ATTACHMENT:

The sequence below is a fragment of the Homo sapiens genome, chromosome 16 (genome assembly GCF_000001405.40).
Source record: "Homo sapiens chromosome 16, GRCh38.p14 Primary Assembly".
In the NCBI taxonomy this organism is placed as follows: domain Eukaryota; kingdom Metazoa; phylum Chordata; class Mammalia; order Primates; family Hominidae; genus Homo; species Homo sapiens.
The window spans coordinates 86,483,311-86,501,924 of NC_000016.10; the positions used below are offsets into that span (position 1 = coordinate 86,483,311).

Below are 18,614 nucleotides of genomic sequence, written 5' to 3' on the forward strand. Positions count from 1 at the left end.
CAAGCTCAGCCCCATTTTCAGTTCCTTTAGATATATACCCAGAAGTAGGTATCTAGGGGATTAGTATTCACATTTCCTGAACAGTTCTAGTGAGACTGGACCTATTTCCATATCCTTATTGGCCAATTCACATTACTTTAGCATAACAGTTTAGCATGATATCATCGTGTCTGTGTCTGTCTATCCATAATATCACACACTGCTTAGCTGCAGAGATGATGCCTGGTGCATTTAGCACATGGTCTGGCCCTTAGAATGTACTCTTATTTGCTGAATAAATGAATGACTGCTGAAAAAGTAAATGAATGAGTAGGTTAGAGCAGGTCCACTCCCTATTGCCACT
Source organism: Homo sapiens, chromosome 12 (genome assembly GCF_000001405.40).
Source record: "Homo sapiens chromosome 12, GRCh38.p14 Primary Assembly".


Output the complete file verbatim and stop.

The sequence below is a fragment of the Homo sapiens genome, chromosome 16 (genome assembly GCF_000001405.40).
Source record: "Homo sapiens chromosome 16, GRCh38.p14 Primary Assembly".
In the NCBI taxonomy this organism is placed as follows: domain Eukaryota; kingdom Metazoa; phylum Chordata; class Mammalia; order Primates; family Hominidae; genus Homo; species Homo sapiens.
The window spans coordinates 86,483,311-86,501,924 of NC_000016.10; the positions used below are offsets into that span (position 1 = coordinate 86,483,311).

Below are 18,614 nucleotides of genomic sequence, written 5' to 3' on the forward strand. Positions count from 1 at the left end.
CAAGCTCAGCCCCATTTTCAGTTCCTTTAGATATATACCCAGAAGTAGGTATCTAGGGGATTAGTATTCACATTTCCTGAACAGTTCTAGTGAGACTGGACCTATTTCCATATCCTTATTGGCCAATTCACATTACTTTAGCATAACAGTTTAGCATGATATCATCGTGTCTGTGTCTGTCTATCCATAATATCACACACTGCTTAGCTGCAGAGATGATGCCTGGTGCATTTAGCACATGGTCTGGCCCTTAGAATGTACTCTTATTTGCTGAATAAATGAATGACTGCTGAAAAAGTAAATGAATGAGTAGGTTAGAGCAGGTCCACTCCCTATTGCCACT
Source organism: Homo sapiens, chromosome 12 (genome assembly GCF_000001405.40).
Source record: "Homo sapiens chromosome 12, GRCh38.p14 Primary Assembly".